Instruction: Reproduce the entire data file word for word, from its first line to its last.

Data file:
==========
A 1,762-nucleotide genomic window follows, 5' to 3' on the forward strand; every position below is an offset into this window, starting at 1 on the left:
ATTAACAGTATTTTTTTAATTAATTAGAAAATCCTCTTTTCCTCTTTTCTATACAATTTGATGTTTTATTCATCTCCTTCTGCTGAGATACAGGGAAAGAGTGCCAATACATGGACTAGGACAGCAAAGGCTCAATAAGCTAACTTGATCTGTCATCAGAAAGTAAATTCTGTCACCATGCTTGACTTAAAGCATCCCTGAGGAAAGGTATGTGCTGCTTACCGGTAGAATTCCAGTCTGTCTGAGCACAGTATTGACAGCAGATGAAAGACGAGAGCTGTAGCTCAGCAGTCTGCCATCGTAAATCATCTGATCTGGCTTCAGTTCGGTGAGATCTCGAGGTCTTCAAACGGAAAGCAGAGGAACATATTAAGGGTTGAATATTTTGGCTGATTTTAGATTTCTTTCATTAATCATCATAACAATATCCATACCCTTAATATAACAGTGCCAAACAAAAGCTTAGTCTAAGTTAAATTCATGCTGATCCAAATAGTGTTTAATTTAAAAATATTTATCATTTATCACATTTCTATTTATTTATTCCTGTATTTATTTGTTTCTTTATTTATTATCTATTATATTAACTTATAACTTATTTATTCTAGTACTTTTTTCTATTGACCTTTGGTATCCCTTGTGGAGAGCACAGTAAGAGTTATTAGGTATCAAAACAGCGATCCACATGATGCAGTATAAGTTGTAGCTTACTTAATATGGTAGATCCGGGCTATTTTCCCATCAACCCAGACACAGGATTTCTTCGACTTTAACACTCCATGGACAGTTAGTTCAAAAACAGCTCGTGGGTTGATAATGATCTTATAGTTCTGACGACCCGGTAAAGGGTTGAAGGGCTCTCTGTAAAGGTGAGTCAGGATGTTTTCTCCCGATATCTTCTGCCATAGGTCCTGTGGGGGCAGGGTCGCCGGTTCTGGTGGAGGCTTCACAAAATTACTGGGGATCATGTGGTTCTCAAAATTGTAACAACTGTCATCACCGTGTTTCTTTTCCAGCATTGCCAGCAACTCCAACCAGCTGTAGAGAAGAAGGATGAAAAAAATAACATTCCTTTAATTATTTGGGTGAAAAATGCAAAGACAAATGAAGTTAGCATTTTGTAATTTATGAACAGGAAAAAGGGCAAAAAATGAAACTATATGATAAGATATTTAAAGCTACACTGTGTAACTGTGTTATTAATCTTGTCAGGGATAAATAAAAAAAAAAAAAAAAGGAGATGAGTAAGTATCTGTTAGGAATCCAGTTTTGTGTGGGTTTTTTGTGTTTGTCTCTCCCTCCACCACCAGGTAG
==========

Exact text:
A 1,762-nucleotide genomic window follows, 5' to 3' on the forward strand; every position below is an offset into this window, starting at 1 on the left:
ATTAACAGTATTTTTTTAATTAATTAGAAAATCCTCTTTTCCTCTTTTCTATACAATTTGATGTTTTATTCATCTCCTTCTGCTGAGATACAGGGAAAGAGTGCCAATACATGGACTAGGACAGCAAAGGCTCAATAAGCTAACTTGATCTGTCATCAGAAAGTAAATTCTGTCACCATGCTTGACTTAAAGCATCCCTGAGGAAAGGTATGTGCTGCTTACCGGTAGAATTCCAGTCTGTCTGAGCACAGTATTGACAGCAGATGAAAGACGAGAGCTGTAGCTCAGCAGTCTGCCATCGTAAATCATCTGATCTGGCTTCAGTTCGGTGAGATCTCGAGGTCTTCAAACGGAAAGCAGAGGAACATATTAAGGGTTGAATATTTTGGCTGATTTTAGATTTCTTTCATTAATCATCATAACAATATCCATACCCTTAATATAACAGTGCCAAACAAAAGCTTAGTCTAAGTTAAATTCATGCTGATCCAAATAGTGTTTAATTTAAAAATATTTATCATTTATCACATTTCTATTTATTTATTCCTGTATTTATTTGTTTCTTTATTTATTATCTATTATATTAACTTATAACTTATTTATTCTAGTACTTTTTTCTATTGACCTTTGGTATCCCTTGTGGAGAGCACAGTAAGAGTTATTAGGTATCAAAACAGCGATCCACATGATGCAGTATAAGTTGTAGCTTACTTAATATGGTAGATCCGGGCTATTTTCCCATCAACCCAGACACAGGATTTCTTCGACTTTAACACTCCATGGACAGTTAGTTCAAAAACAGCTCGTGGGTTGATAATGATCTTATAGTTCTGACGACCCGGTAAAGGGTTGAAGGGCTCTCTGTAAAGGTGAGTCAGGATGTTTTCTCCCGATATCTTCTGCCATAGGTCCTGTGGGGGCAGGGTCGCCGGTTCTGGTGGAGGCTTCACAAAATTACTGGGGATCATGTGGTTCTCAAAATTGTAACAACTGTCATCACCGTGTTTCTTTTCCAGCATTGCCAGCAACTCCAACCAGCTGTAGAGAAGAAGGATGAAAAAAATAACATTCCTTTAATTATTTGGGTGAAAAATGCAAAGACAAATGAAGTTAGCATTTTGTAATTTATGAACAGGAAAAAGGGCAAAAAATGAAACTATATGATAAGATATTTAAAGCTACACTGTGTAACTGTGTTATTAATCTTGTCAGGGATAAATAAAAAAAAAAAAAAAAGGAGATGAGTAAGTATCTGTTAGGAATCCAGTTTTGTGTGGGTTTTTTGTGTTTGTCTCTCCCTCCACCACCAGGTAG